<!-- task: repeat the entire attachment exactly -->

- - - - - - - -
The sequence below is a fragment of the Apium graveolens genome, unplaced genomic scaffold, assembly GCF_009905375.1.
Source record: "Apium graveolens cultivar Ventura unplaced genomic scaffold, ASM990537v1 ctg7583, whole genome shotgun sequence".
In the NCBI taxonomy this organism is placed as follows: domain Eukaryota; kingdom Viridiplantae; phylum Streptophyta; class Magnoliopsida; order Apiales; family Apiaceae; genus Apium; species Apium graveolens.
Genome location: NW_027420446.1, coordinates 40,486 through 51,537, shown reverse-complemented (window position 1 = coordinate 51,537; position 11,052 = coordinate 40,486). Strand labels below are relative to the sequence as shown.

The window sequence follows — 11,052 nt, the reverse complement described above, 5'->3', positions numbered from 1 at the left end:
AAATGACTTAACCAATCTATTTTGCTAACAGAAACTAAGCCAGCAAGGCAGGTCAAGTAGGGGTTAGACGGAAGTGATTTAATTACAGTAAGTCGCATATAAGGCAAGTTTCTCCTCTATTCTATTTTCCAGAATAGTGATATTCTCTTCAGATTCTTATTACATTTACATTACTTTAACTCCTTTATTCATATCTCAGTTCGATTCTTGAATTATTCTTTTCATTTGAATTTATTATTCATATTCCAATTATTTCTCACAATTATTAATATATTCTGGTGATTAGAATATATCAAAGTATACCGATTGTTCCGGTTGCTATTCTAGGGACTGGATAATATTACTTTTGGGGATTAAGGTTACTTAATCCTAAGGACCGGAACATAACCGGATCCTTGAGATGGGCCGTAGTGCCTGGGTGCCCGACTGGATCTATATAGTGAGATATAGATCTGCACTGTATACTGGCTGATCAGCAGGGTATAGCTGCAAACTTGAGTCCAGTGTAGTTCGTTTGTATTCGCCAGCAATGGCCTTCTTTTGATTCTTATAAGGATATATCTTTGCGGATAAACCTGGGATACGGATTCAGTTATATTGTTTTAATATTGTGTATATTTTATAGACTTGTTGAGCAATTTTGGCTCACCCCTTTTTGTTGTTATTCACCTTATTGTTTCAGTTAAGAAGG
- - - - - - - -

The sequence below is a fragment of the Apium graveolens genome, unplaced genomic scaffold, assembly GCF_009905375.1.
Source record: "Apium graveolens cultivar Ventura unplaced genomic scaffold, ASM990537v1 ctg7583, whole genome shotgun sequence".
In the NCBI taxonomy this organism is placed as follows: domain Eukaryota; kingdom Viridiplantae; phylum Streptophyta; class Magnoliopsida; order Apiales; family Apiaceae; genus Apium; species Apium graveolens.
Genome location: NW_027420446.1, coordinates 40,486 through 51,537, shown reverse-complemented (window position 1 = coordinate 51,537; position 11,052 = coordinate 40,486). Strand labels below are relative to the sequence as shown.

The window sequence follows — 11,052 nt, the reverse complement described above, 5'->3', positions numbered from 1 at the left end:
AAATGACTTAACCAATCTATTTTGCTAACAGAAACTAAGCCAGCAAGGCAGGTCAAGTAGGGGTTAGACGGAAGTGATTTAATTACAGTAAGTCGCATATAAGGCAAGTTTCTCCTCTATTCTATTTTCCAGAATAGTGATATTCTCTTCAGATTCTTATTACATTTACATTACTTTAACTCCTTTATTCATATCTCAGTTCGATTCTTGAATTATTCTTTTCATTTGAATTTATTATTCATATTCCAATTATTTCTCACAATTATTAATATATTCTGGTGATTAGAATATATCAAAGTATACCGATTGTTCCGGTTGCTATTCTAGGGACTGGATAATATTACTTTTGGGGATTAAGGTTACTTAATCCTAAGGACCGGAACATAACCGGATCCTTGAGATGGGCCGTAGTGCCTGGGTGCCCGACTGGATCTATATAGTGAGATATAGATCTGCACTGTATACTGGCTGATCAGCAGGGTATAGCTGCAAACTTGAGTCCAGTGTAGTTCGTTTGTATTCGCCAGCAATGGCCTTCTTTTGATTCTTATAAGGATATATCTTTGCGGATAAACCTGGGATACGGATTCAGTTATATTGTTTTAATATTGTGTATATTTTATAGACTTGTTGAGCAATTTTGGCTCACCCCTTTTTGTTGTTATTCACCTTATTGTTTCAGTTAAGAAGG